Thursday, February 19, 2015

Maximizing Your Harvest in a Small Garden by Sharon Faircloth

So, are you starting to get spring fever with all these nice days in February?  It really doesn’t take very much space to grow a variety of interesting vegetables in satisfying quantities.  Recent postings give you some ideas about varieties to try with realistic growing periods.

Rectangular beds can be DIY with minimal expense and labor.  If you don’t have that handy gene, you can purchase premade beds from catalogs and garden centers.  If you choose raised rectangular beds, try a block style planting rather than long rows.  Plant, using equal distance spacing in each direction.   Yield is higher; weeds should be minimal; plants are easily reachable for harvesting and it’s easier to cover in sketchy mountain weather.  Detailed information on block planting can be found in CMG Garden Notes #713.

Containers are also a great idea for the mountains because they can be moved about for optimum weather and water; they can be located away from critters, and harvesting is easy.  Consider height and length of roots when choosing containers. Use existing pots you can find a plethora of containers for sale specifically for vegetables.  Be aware that most vegetables need continuous moisture and nutrients so containers need watching.  Additional information is found in CMG Garden Notes #724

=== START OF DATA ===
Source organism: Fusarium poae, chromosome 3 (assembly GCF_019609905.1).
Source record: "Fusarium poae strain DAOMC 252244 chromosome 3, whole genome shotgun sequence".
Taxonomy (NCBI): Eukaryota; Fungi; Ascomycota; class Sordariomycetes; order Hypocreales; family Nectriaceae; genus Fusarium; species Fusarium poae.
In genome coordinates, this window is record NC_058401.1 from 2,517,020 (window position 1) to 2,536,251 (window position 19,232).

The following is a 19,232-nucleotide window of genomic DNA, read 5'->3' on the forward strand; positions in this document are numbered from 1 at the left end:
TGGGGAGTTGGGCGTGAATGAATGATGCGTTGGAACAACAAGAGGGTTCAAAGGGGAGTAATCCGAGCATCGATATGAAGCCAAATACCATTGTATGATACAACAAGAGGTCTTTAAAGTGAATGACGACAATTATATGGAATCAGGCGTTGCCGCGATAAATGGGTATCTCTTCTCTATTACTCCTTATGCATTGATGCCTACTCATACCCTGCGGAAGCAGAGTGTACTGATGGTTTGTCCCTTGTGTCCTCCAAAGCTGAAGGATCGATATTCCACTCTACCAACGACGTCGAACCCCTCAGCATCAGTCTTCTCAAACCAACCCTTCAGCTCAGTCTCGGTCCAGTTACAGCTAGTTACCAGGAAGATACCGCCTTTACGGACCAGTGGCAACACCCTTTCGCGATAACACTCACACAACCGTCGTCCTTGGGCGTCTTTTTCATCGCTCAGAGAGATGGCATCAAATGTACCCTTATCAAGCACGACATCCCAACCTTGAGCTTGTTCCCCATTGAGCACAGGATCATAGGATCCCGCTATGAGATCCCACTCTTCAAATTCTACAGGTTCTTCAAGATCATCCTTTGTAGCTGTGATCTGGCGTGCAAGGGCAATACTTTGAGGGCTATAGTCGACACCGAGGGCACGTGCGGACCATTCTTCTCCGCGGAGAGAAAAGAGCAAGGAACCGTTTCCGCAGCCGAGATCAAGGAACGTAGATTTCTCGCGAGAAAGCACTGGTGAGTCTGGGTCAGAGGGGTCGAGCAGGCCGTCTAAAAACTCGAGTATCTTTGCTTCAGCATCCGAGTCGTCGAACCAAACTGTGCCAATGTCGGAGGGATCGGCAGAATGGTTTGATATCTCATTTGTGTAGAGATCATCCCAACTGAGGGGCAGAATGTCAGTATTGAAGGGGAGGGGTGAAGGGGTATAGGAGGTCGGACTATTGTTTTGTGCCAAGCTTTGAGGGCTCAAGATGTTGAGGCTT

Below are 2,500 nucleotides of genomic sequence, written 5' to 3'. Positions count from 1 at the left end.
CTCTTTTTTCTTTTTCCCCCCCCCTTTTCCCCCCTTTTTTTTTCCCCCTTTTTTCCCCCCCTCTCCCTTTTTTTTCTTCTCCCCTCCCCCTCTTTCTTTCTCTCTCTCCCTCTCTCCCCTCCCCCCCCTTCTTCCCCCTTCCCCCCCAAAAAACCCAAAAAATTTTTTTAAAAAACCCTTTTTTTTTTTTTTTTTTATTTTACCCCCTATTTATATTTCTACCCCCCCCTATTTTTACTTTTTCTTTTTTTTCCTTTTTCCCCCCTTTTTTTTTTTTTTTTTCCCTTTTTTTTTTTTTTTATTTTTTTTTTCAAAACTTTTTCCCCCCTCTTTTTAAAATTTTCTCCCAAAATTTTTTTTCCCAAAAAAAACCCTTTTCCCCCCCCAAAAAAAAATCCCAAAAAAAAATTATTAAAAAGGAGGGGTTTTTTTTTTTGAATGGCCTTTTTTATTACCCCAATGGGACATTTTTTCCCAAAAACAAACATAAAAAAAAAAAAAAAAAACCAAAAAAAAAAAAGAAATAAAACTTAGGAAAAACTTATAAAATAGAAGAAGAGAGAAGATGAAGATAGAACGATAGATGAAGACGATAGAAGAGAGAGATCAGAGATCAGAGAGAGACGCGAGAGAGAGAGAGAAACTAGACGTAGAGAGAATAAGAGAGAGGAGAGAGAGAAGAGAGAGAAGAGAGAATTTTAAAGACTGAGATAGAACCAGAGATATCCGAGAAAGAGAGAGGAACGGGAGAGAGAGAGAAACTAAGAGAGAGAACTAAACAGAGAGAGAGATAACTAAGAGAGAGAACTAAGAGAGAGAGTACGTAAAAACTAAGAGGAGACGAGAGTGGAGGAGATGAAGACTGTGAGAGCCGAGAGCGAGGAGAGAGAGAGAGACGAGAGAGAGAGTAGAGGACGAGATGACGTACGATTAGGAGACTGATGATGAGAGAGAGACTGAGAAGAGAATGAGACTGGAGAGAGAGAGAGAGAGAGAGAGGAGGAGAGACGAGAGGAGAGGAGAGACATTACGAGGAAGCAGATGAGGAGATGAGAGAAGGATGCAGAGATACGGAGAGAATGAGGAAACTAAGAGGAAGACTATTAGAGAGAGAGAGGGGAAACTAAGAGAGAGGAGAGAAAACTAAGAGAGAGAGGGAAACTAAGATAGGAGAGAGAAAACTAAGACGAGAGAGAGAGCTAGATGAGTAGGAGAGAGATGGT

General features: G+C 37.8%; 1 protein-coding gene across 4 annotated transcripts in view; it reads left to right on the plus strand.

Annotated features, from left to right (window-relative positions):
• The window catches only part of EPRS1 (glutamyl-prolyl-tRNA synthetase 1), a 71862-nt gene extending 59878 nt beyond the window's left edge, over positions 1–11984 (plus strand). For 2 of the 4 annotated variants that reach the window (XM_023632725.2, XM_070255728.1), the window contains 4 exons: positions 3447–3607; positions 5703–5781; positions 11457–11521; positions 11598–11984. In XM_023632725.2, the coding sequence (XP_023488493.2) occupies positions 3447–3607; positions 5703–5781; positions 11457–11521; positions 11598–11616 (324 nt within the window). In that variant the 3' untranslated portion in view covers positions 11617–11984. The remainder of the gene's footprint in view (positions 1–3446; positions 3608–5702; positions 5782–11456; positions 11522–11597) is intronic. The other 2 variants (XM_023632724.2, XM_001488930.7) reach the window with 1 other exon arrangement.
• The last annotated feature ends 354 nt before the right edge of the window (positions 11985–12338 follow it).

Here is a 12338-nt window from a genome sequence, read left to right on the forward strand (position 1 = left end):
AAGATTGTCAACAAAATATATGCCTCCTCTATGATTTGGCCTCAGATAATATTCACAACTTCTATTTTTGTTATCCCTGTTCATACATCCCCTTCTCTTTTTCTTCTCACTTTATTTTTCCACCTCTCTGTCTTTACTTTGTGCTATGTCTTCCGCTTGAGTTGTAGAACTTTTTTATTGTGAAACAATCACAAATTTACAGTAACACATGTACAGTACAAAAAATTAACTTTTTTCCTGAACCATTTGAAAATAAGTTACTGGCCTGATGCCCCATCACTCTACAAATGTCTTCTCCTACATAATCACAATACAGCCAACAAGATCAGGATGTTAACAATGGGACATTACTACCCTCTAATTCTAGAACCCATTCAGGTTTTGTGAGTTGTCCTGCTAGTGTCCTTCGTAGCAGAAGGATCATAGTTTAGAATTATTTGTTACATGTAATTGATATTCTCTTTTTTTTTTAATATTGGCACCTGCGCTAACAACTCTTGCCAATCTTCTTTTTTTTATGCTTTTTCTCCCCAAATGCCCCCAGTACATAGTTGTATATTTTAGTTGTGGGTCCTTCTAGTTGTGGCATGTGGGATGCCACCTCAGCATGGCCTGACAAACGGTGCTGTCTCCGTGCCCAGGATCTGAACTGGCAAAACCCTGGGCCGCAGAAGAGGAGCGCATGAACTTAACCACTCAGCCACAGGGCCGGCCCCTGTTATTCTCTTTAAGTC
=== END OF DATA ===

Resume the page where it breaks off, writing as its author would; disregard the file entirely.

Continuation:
Planting against a wall can be a perfect location for cold weather vegetables in an early planting and then be way to hot later in the summer. Remember plants that call for full sun might thrive better in partial shade in Colorado.  As with all these suggestions, you will have to experiment and use your imagination.  Take pictures and notes!  If you write down your successes and challenges, it will give you a leg up next year. 

Emphasizing vertical plants will give you more room for variety, but will likely require trellising.  Interplanting or the practice of planting fast growing with slower growing plants makes sense for salad vegetables like lettuces, radishes, spinach and beets.  Use succession planting to extend your yields from early spring to late fall. There are many ways to protect, research Garden Notes #722.    Don’t forget to throw in flowers!   Flowers can aid in pest control and many are edible, all add to the color and interest of your plantings.

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